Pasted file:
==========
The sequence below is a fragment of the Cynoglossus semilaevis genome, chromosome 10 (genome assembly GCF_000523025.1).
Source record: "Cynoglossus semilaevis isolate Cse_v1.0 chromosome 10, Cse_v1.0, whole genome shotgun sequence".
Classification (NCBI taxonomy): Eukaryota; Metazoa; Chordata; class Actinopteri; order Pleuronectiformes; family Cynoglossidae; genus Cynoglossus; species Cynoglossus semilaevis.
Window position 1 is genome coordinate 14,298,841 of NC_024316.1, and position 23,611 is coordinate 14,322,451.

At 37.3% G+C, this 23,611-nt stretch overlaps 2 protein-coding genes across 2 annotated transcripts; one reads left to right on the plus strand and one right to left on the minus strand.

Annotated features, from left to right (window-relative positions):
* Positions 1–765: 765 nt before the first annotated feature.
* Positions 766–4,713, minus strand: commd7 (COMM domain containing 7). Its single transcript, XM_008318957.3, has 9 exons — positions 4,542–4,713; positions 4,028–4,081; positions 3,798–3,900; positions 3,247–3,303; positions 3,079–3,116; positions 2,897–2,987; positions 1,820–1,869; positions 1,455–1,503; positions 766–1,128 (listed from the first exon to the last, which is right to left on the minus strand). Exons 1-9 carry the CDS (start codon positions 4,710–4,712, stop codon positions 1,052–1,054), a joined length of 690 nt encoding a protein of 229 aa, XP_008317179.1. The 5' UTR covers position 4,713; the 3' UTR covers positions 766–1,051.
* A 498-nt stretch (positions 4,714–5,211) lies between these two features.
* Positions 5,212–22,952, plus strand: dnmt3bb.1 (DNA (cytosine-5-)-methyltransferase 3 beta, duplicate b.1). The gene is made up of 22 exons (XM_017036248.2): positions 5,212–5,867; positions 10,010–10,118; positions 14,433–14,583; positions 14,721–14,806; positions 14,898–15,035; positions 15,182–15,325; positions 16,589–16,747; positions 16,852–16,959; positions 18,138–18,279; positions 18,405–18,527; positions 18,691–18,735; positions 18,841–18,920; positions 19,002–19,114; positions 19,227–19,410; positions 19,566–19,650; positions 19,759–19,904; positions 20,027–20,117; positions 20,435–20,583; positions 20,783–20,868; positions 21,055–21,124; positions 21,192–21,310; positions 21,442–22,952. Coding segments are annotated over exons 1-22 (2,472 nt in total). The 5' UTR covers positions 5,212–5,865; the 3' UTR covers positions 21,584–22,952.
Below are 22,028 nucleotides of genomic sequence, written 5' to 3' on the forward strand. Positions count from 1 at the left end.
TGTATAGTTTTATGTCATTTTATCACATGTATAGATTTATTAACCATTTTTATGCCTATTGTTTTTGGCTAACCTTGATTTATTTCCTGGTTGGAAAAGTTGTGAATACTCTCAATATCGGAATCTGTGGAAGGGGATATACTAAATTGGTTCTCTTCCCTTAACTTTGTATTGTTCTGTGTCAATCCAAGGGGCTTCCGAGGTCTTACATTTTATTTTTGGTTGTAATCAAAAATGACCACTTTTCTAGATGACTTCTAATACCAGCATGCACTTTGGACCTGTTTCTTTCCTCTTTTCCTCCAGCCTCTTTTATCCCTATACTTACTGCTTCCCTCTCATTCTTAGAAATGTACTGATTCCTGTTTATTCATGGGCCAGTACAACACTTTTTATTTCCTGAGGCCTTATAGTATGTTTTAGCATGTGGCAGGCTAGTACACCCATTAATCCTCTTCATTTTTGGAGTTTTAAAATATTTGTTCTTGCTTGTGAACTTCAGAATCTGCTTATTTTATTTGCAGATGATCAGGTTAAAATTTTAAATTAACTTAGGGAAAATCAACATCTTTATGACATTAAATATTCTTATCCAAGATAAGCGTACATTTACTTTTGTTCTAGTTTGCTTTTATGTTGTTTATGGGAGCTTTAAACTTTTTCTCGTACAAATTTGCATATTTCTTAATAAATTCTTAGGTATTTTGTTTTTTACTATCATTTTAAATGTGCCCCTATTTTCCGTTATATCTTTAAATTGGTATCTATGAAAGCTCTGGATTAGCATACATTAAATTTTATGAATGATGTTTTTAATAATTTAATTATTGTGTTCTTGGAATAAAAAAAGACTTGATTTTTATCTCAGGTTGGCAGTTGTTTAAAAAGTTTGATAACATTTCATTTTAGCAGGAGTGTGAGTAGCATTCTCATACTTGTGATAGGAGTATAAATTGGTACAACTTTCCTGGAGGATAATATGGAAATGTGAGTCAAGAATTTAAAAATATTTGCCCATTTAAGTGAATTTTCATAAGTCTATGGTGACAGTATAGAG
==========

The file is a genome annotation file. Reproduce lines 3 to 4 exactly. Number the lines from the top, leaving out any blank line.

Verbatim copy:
Classification (NCBI taxonomy): Eukaryota; Metazoa; Chordata; class Actinopteri; order Pleuronectiformes; family Cynoglossidae; genus Cynoglossus; species Cynoglossus semilaevis.
Window position 1 is genome coordinate 14,298,841 of NC_024316.1, and position 23,611 is coordinate 14,322,451.